Scoring an A Grade in Mozilla Observatory Security Scan

Tuesday, Apr 10, 2018

I recently learned about Mozilla Observatory security site scanner. It examines your markup and HTML headers and scores your site with a letter grade. I was a bit chagrined to see our https://www.aerobatic.com receive a failing F grade 😞. As a web company promoting best practices we should do better, time to hit the books and improve that mark.

Content Security Policy

First it’s worth getting to understand a bit about Content Security Policy (CSP). Here’s how the MDN summarizes it:

Content Security Policy (CSP) is an added layer of security that helps to detect and mitigate certain types of attacks, including Cross Site Scripting (XSS) and data injection attacks. These attacks are used for everything from data theft to site defacement or distribution of malware.

With the Content-Security-Policy http header it is possible to specify a set of rules for the browser dicating what content sources are valid. The policy can specify different rules depending on the resource type, i.e. scripts, stylesheets, images, etc. You can also specify whether inline script and styles are allowed to be executed. The more strictly you lock this down, the more secure your site, and the better grade Observatory will grant.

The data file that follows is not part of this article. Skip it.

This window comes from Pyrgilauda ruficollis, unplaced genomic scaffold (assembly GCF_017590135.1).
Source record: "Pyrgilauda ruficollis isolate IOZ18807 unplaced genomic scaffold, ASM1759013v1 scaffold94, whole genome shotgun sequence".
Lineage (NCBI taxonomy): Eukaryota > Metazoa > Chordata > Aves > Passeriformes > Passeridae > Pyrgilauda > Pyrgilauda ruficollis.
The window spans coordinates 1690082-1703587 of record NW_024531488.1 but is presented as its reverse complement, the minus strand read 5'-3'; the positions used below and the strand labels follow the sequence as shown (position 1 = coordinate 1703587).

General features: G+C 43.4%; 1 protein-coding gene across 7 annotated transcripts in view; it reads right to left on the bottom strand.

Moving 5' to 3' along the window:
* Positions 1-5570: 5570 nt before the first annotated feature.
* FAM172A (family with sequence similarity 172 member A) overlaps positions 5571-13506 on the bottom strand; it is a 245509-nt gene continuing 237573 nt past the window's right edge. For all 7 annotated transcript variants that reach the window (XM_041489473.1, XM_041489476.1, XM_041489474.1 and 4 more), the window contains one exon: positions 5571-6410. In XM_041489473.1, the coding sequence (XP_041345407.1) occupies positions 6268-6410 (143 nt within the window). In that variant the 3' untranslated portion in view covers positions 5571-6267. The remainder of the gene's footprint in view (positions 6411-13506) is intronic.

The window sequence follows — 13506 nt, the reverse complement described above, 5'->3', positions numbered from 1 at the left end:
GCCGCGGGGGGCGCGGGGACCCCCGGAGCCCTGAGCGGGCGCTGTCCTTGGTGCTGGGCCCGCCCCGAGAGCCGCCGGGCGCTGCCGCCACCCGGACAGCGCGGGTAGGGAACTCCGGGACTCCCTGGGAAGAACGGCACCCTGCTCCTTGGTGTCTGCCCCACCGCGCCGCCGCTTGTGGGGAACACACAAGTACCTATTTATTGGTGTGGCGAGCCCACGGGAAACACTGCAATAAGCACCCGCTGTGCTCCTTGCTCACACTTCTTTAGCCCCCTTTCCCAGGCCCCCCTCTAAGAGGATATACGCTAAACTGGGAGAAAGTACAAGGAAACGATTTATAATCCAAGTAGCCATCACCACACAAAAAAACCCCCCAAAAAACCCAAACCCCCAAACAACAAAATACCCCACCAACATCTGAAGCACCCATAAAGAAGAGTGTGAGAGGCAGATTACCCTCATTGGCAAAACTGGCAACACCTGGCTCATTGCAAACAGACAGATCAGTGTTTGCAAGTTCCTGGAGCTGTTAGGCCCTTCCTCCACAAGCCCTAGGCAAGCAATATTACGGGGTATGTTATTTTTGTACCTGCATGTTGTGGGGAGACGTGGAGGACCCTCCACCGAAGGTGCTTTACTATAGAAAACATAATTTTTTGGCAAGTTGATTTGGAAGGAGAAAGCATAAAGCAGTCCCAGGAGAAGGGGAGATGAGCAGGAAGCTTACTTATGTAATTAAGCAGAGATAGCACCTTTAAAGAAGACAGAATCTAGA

The strictest possible CSP is "Content-Security-Policy": "default-src 'self'". This states that all resource types can only be loaded from the same the same domain as the website itself (sub-domain included), and no inline scripts, styles, or dynamic script evaluation are allowed. If you aren’t loading resources from any 3rd party domains or using 3rd party libraries, this gold standard should be readily achievable. However as soon as you start to utilize things like Google Analytics, Google Fonts, 3rd party CDN hosted scripts or stylesheets such as cdnjs, or other client-side widgets (Disqus, Buffer, and so on) the story gets more complicated quickly. Google Analytics, in particular, presents some challenges which I’ll discuss further considering its ubuiquitousness.

The MDN article on CSP is an excellent resource for learning more.

Http Headers Plugin

Aerobatic provides the http-headers plugin plugin which makes it easy to append additional HTTP headers to webpage responses. It is declared in the aerobatic.yml file and looks like so:

plugins:
  - name: http-headers
    options:
      "Content-Security-Policy": "default-src 'self'"